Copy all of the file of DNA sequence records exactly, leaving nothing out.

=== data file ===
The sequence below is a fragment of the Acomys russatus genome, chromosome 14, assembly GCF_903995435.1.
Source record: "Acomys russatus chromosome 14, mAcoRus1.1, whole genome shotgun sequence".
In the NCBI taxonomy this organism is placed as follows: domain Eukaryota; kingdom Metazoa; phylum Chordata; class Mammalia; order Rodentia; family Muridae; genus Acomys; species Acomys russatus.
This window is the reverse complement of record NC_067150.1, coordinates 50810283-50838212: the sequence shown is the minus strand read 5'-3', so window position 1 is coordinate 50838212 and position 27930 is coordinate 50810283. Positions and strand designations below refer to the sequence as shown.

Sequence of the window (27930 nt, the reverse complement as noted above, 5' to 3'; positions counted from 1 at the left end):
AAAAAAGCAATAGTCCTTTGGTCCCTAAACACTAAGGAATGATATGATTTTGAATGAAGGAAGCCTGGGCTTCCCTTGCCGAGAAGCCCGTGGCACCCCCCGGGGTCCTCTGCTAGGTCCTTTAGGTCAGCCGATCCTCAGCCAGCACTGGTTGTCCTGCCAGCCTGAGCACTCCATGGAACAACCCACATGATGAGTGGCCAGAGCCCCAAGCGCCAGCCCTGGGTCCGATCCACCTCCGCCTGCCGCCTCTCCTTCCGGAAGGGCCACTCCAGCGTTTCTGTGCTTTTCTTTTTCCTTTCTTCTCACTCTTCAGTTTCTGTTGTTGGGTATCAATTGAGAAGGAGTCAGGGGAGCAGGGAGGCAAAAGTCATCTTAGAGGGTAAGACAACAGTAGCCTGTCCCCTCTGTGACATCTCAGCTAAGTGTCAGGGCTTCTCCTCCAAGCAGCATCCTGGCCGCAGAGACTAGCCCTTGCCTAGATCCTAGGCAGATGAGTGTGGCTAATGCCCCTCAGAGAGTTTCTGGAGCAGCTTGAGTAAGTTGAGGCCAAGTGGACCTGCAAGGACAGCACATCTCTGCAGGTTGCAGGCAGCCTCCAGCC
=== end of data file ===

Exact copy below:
The sequence below is a fragment of the Acomys russatus genome, chromosome 14, assembly GCF_903995435.1.
Source record: "Acomys russatus chromosome 14, mAcoRus1.1, whole genome shotgun sequence".
In the NCBI taxonomy this organism is placed as follows: domain Eukaryota; kingdom Metazoa; phylum Chordata; class Mammalia; order Rodentia; family Muridae; genus Acomys; species Acomys russatus.
This window is the reverse complement of record NC_067150.1, coordinates 50810283-50838212: the sequence shown is the minus strand read 5'-3', so window position 1 is coordinate 50838212 and position 27930 is coordinate 50810283. Positions and strand designations below refer to the sequence as shown.

Sequence of the window (27930 nt, the reverse complement as noted above, 5' to 3'; positions counted from 1 at the left end):
AAAAAAGCAATAGTCCTTTGGTCCCTAAACACTAAGGAATGATATGATTTTGAATGAAGGAAGCCTGGGCTTCCCTTGCCGAGAAGCCCGTGGCACCCCCCGGGGTCCTCTGCTAGGTCCTTTAGGTCAGCCGATCCTCAGCCAGCACTGGTTGTCCTGCCAGCCTGAGCACTCCATGGAACAACCCACATGATGAGTGGCCAGAGCCCCAAGCGCCAGCCCTGGGTCCGATCCACCTCCGCCTGCCGCCTCTCCTTCCGGAAGGGCCACTCCAGCGTTTCTGTGCTTTTCTTTTTCCTTTCTTCTCACTCTTCAGTTTCTGTTGTTGGGTATCAATTGAGAAGGAGTCAGGGGAGCAGGGAGGCAAAAGTCATCTTAGAGGGTAAGACAACAGTAGCCTGTCCCCTCTGTGACATCTCAGCTAAGTGTCAGGGCTTCTCCTCCAAGCAGCATCCTGGCCGCAGAGACTAGCCCTTGCCTAGATCCTAGGCAGATGAGTGTGGCTAATGCCCCTCAGAGAGTTTCTGGAGCAGCTTGAGTAAGTTGAGGCCAAGTGGACCTGCAAGGACAGCACATCTCTGCAGGTTGCAGGCAGCCTCCAGCC